How can we spread the word about co-operation and continue to grow the movement? For it to thrive, the products, services and way of doing business must remain attractive to entice those outside its membership.
But, over time, this needs to translate into new members with an enthusiasm to engage with the co-operative principles. Enlarging the co-operative sphere of influence and demonstrating that it is a force for good has never been so important. Perhaps rather than talking about co-operation, the way forward is to let people experience it.
Three of the seven principles could be seen as opportunities to engage with non-members; education, training and concern for community are some of the best parts of co-operation that could be experienced by non-members.
Co-operatives in the UK transact business worth hundreds of millions of pounds with their non-co-op suppliers, funders and contractors. This day-to-day engagement is an opportunity to demonstrate values and principles so that these suppliers and their employees also “feel the co-operation”.
Successful businesses very much want to satisfy their customers, whatever their ultimate motivation. But a truer picture of what drives a business underneath can be built by seeing how that business treats its supply chain. There have been high-profile examples – particularly in the retail sector – of beating down suppliers on price, which causes tensions and damage to local supply chains.
The co-operative world lends itself to a ‘collaborative’ and ‘partnering’ supply chain approach.
Partnering describes a relationship between the supplier and customer where their interests are aligned as far as possible to help them work together. A good example is the construction industry, where a traditional approach to contracting (the ‘who has the biggest stick wins’) has cost the economy dearly. A partnering approach in that industry is gradually becoming more prevalent where a “spirit of mutual trust and co-operation” (the first line from one of the construction partnering contracts) bears fruit, with projects more often coming in on time and on budget.
A collaborative approach is about making your suppliers (who might be competing with each other) work together to help you meet your aims. For example, we were recently appointed to a legal panel where the clients made all the different law firms collaborate. The firms worked together to provide training and develop offer, tracking and spend analysis information. This benefited the client and panel firms who did not have to provide duplicate training or information systems.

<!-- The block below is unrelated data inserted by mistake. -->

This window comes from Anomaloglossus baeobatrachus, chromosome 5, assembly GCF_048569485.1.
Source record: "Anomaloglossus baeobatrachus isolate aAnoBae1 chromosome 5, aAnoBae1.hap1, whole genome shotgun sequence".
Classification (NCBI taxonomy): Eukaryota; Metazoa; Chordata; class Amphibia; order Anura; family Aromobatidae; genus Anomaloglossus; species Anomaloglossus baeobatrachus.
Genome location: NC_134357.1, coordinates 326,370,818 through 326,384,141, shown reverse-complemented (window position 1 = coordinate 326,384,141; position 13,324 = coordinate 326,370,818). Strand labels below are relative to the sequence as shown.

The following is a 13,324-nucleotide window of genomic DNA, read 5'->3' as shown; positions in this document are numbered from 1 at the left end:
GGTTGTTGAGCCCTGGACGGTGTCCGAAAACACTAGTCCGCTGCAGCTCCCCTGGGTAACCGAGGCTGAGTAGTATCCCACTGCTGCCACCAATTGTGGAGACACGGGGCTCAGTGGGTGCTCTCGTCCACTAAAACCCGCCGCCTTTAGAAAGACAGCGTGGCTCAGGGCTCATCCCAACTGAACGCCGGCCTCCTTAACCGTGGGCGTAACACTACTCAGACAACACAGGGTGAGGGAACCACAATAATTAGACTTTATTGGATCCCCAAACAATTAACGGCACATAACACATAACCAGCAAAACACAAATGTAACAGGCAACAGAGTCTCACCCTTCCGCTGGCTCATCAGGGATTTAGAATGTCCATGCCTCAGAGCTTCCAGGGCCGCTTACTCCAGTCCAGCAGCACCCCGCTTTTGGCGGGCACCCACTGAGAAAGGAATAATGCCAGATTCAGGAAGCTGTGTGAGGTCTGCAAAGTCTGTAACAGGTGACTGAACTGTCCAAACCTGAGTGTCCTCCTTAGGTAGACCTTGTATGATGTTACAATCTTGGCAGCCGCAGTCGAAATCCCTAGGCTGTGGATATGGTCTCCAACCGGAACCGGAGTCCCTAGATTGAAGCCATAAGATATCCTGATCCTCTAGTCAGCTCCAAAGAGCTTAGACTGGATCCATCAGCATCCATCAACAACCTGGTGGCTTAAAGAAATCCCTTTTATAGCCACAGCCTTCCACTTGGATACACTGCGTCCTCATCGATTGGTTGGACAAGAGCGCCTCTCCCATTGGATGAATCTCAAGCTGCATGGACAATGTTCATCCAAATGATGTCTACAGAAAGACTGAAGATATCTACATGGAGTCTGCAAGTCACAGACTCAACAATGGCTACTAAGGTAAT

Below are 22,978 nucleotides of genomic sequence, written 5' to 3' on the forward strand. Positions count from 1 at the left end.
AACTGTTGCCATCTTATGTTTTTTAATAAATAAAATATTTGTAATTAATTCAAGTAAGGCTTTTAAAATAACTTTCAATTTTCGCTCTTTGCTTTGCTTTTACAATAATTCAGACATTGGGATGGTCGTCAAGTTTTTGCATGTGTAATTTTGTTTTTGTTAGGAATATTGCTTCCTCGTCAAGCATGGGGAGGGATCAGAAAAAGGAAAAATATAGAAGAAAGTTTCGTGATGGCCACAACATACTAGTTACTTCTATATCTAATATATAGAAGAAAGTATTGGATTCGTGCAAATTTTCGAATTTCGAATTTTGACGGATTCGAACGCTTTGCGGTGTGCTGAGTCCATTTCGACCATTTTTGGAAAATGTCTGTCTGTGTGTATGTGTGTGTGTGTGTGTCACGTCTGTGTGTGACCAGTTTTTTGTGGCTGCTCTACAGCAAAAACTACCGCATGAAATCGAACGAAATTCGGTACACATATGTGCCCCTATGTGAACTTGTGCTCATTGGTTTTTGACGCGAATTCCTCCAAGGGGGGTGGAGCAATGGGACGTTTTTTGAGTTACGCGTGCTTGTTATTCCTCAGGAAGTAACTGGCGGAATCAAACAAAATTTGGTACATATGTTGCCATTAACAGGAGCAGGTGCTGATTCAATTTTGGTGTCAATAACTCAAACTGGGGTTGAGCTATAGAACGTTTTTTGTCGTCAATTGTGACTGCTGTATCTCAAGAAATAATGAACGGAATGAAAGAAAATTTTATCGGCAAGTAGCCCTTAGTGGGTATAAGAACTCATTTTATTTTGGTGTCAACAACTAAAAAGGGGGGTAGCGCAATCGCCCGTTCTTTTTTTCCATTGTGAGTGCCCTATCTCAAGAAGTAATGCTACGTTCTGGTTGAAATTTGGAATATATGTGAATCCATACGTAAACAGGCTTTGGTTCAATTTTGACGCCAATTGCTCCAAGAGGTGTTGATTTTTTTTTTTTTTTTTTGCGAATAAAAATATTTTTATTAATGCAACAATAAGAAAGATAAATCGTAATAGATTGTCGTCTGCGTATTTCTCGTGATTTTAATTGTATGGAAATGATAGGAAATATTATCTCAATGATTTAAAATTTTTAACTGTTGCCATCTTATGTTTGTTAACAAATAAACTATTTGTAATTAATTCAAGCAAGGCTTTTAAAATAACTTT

So what does partnering or collaboration look like in the co-op world? One social housing co-op for whom we act is passionate about tackling worklessness. It works in partnership with its supply chain to provide employment and training opportunities for people who are not in education, training or employment and this is addressed in its supply contracts – it is more than just words. Co-operatives can and do partner with their supply chain or make their suppliers collaborate to create environmental benefits, promote social inclusion or respond to whatever the local area needs to create a flourishing co-op economy.
Co-operative areas of operation are often focused on particular communities or regions. This area focus can allow sophisticated approaches to the measurement of local impact – both of the co-operative itself and its supply chain spend. Being able to demonstrate the difference that living and working in co-operation makes will increase understanding of the benefits of co-operation.
The challenge here is to ensure that co-operatives remain outwardly focused on the communities they serve to attract new members who can see and live the co-operative advantage. If co-operatives can harness not only their own operations, but those of their supply chain partners and collaborators too, as the force for good, the sector will be using all of its tools to attract new members and grow.